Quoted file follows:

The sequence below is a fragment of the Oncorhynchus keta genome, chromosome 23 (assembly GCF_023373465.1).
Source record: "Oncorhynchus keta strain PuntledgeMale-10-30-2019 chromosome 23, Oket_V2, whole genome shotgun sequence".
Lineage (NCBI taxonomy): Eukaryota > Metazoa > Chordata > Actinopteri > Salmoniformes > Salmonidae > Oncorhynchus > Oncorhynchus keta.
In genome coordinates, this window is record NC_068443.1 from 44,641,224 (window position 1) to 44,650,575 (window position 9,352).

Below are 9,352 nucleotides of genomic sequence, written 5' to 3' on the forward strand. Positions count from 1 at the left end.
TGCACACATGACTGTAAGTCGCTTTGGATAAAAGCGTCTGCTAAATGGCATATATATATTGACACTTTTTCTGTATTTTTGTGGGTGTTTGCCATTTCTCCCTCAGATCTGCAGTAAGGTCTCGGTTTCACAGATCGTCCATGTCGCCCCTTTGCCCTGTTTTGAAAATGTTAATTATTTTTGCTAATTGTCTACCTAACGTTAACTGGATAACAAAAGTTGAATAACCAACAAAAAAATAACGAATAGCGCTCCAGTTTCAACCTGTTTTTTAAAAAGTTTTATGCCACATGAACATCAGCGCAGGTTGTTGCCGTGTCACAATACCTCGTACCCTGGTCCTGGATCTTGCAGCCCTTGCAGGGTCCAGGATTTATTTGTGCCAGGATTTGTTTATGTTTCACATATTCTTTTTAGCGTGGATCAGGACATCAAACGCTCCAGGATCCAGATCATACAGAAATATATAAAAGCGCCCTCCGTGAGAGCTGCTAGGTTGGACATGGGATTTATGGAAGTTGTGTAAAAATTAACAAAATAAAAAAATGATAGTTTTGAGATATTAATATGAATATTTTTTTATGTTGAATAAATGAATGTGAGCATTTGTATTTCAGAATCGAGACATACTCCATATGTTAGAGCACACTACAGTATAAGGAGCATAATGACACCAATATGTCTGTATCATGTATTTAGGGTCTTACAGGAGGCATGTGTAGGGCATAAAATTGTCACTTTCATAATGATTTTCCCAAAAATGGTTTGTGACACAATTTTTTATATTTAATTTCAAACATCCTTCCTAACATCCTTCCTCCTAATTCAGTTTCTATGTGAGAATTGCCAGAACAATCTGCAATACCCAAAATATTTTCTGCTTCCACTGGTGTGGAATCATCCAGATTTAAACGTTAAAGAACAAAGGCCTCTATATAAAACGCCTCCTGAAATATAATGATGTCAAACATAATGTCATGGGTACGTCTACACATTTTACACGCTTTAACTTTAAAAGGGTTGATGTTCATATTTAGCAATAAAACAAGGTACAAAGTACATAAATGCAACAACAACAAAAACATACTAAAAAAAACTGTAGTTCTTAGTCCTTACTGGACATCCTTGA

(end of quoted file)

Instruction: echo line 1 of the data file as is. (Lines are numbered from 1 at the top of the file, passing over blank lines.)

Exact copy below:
The sequence below is a fragment of the Oncorhynchus keta genome, chromosome 23 (assembly GCF_023373465.1).